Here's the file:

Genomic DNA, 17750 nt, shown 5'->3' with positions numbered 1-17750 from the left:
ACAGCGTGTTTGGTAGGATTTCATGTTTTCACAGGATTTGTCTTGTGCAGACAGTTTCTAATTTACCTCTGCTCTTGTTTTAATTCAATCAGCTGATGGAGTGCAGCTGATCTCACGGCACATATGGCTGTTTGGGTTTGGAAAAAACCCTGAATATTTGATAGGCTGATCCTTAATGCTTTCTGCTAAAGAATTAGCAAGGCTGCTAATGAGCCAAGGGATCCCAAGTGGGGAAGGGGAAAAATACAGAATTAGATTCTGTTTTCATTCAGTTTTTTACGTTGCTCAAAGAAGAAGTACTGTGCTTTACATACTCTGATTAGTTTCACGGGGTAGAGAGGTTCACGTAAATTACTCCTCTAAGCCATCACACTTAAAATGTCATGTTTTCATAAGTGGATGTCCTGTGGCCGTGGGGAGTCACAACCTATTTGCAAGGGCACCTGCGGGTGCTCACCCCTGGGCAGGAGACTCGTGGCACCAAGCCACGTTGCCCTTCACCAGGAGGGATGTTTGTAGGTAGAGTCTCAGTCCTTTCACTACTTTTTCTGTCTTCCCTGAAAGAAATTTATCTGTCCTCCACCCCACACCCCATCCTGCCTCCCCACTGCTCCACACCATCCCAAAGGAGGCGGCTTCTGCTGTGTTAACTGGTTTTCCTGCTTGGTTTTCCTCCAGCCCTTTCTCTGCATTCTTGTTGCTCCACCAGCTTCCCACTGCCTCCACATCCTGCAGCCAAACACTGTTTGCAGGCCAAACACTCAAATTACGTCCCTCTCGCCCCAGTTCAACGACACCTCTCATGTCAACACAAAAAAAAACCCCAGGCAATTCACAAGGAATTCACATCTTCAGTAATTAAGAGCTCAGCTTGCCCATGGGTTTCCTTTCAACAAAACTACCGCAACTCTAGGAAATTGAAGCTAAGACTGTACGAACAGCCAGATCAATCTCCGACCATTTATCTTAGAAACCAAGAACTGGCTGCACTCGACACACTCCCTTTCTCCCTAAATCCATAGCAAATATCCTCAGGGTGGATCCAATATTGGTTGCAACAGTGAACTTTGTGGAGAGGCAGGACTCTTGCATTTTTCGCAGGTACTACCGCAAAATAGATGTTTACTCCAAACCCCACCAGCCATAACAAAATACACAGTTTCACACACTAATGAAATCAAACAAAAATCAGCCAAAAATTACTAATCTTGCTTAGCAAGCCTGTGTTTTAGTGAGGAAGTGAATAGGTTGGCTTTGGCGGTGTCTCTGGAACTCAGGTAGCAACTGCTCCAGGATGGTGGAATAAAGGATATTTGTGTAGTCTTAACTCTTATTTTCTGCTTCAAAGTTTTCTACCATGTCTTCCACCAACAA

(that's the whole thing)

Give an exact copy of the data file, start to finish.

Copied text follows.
Genomic DNA, 17750 nt, shown 5'->3' with positions numbered 1-17750 from the left:
ACAGCGTGTTTGGTAGGATTTCATGTTTTCACAGGATTTGTCTTGTGCAGACAGTTTCTAATTTACCTCTGCTCTTGTTTTAATTCAATCAGCTGATGGAGTGCAGCTGATCTCACGGCACATATGGCTGTTTGGGTTTGGAAAAAACCCTGAATATTTGATAGGCTGATCCTTAATGCTTTCTGCTAAAGAATTAGCAAGGCTGCTAATGAGCCAAGGGATCCCAAGTGGGGAAGGGGAAAAATACAGAATTAGATTCTGTTTTCATTCAGTTTTTTACGTTGCTCAAAGAAGAAGTACTGTGCTTTACATACTCTGATTAGTTTCACGGGGTAGAGAGGTTCACGTAAATTACTCCTCTAAGCCATCACACTTAAAATGTCATGTTTTCATAAGTGGATGTCCTGTGGCCGTGGGGAGTCACAACCTATTTGCAAGGGCACCTGCGGGTGCTCACCCCTGGGCAGGAGACTCGTGGCACCAAGCCACGTTGCCCTTCACCAGGAGGGATGTTTGTAGGTAGAGTCTCAGTCCTTTCACTACTTTTTCTGTCTTCCCTGAAAGAAATTTATCTGTCCTCCACCCCACACCCCATCCTGCCTCCCCACTGCTCCACACCATCCCAAAGGAGGCGGCTTCTGCTGTGTTAACTGGTTTTCCTGCTTGGTTTTCCTCCAGCCCTTTCTCTGCATTCTTGTTGCTCCACCAGCTTCCCACTGCCTCCACATCCTGCAGCCAAACACTGTTTGCAGGCCAAACACTCAAATTACGTCCCTCTCGCCCCAGTTCAACGACACCTCTCATGTCAACACAAAAAAAAACCCCAGGCAATTCACAAGGAATTCACATCTTCAGTAATTAAGAGCTCAGCTTGCCCATGGGTTTCCTTTCAACAAAACTACCGCAACTCTAGGAAATTGAAGCTAAGACTGTACGAACAGCCAGATCAATCTCCGACCATTTATCTTAGAAACCAAGAACTGGCTGCACTCGACACACTCCCTTTCTCCCTAAATCCATAGCAAATATCCTCAGGGTGGATCCAATATTGGTTGCAACAGTGAACTTTGTGGAGAGGCAGGACTCTTGCATTTTTCGCAGGTACTACCGCAAAATAGATGTTTACTCCAAACCCCACCAGCCATAACAAAATACACAGTTTCACACACTAATGAAATCAAACAAAAATCAGCCAAAAATTACTAATCTTGCTTAGCAAGCCTGTGTTTTAGTGAGGAAGTGAATAGGTTGGCTTTGGCGGTGTCTCTGGAACTCAGGTAGCAACTGCTCCAGGATGGTGGAATAAAGGATATTTGTGTAGTCTTAACTCTTATTTTCTGCTTCAAAGTTTTCTACCATGTCTTCCACCAACAA